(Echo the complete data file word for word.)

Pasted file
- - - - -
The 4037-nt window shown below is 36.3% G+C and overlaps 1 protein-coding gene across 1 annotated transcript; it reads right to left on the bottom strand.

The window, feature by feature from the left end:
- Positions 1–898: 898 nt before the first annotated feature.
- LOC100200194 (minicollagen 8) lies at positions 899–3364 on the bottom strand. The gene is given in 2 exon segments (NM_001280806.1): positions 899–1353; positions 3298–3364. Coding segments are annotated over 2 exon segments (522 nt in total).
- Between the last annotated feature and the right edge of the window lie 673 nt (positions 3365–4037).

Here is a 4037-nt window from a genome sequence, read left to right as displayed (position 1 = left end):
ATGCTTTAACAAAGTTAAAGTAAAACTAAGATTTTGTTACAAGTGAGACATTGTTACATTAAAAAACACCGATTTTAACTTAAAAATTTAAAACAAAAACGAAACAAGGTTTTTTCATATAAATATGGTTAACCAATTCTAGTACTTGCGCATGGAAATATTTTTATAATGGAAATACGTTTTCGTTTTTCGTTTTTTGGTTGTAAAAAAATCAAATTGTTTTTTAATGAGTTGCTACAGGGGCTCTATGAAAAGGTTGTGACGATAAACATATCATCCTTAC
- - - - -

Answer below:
The 4037-nt window shown below is 36.3% G+C and overlaps 1 protein-coding gene across 1 annotated transcript; it reads right to left on the bottom strand.

The window, feature by feature from the left end:
- Positions 1–898: 898 nt before the first annotated feature.
- LOC100200194 (minicollagen 8) lies at positions 899–3364 on the bottom strand. The gene is given in 2 exon segments (NM_001280806.1): positions 899–1353; positions 3298–3364. Coding segments are annotated over 2 exon segments (522 nt in total).
- Between the last annotated feature and the right edge of the window lie 673 nt (positions 3365–4037).

Here is a 4037-nt window from a genome sequence, read left to right as displayed (position 1 = left end):
ATGCTTTAACAAAGTTAAAGTAAAACTAAGATTTTGTTACAAGTGAGACATTGTTACATTAAAAAACACCGATTTTAACTTAAAAATTTAAAACAAAAACGAAACAAGGTTTTTTCATATAAATATGGTTAACCAATTCTAGTACTTGCGCATGGAAATATTTTTATAATGGAAATACGTTTTCGTTTTTCGTTTTTTGGTTGTAAAAAAATCAAATTGTTTTTTAATGAGTTGCTACAGGGGCTCTATGAAAAGGTTGTGACGATAAACATATCATCCTTAC